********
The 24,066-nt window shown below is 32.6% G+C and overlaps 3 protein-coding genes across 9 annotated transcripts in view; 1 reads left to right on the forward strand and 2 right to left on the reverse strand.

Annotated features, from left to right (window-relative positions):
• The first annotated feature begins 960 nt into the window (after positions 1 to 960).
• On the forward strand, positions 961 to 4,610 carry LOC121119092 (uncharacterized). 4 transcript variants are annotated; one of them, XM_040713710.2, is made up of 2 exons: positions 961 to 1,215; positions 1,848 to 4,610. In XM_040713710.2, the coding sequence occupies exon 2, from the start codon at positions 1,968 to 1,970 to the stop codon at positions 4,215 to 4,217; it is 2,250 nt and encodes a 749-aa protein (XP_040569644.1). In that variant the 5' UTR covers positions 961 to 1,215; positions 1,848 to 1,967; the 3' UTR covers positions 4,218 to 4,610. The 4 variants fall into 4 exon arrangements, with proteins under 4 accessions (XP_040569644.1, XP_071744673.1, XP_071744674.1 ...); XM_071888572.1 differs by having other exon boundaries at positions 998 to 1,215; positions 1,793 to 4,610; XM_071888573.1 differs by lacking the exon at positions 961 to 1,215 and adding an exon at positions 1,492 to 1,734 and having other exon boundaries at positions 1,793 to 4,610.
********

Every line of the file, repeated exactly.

The 24,066-nt window shown below is 32.6% G+C and overlaps 3 protein-coding genes across 9 annotated transcripts in view; 1 reads left to right on the forward strand and 2 right to left on the reverse strand.

Annotated features, from left to right (window-relative positions):
• The first annotated feature begins 960 nt into the window (after positions 1 to 960).
• On the forward strand, positions 961 to 4,610 carry LOC121119092 (uncharacterized). 4 transcript variants are annotated; one of them, XM_040713710.2, is made up of 2 exons: positions 961 to 1,215; positions 1,848 to 4,610. In XM_040713710.2, the coding sequence occupies exon 2, from the start codon at positions 1,968 to 1,970 to the stop codon at positions 4,215 to 4,217; it is 2,250 nt and encodes a 749-aa protein (XP_040569644.1). In that variant the 5' UTR covers positions 961 to 1,215; positions 1,848 to 1,967; the 3' UTR covers positions 4,218 to 4,610. The 4 variants fall into 4 exon arrangements, with proteins under 4 accessions (XP_040569644.1, XP_071744673.1, XP_071744674.1 ...); XM_071888572.1 differs by having other exon boundaries at positions 998 to 1,215; positions 1,793 to 4,610; XM_071888573.1 differs by lacking the exon at positions 961 to 1,215 and adding an exon at positions 1,492 to 1,734 and having other exon boundaries at positions 1,793 to 4,610.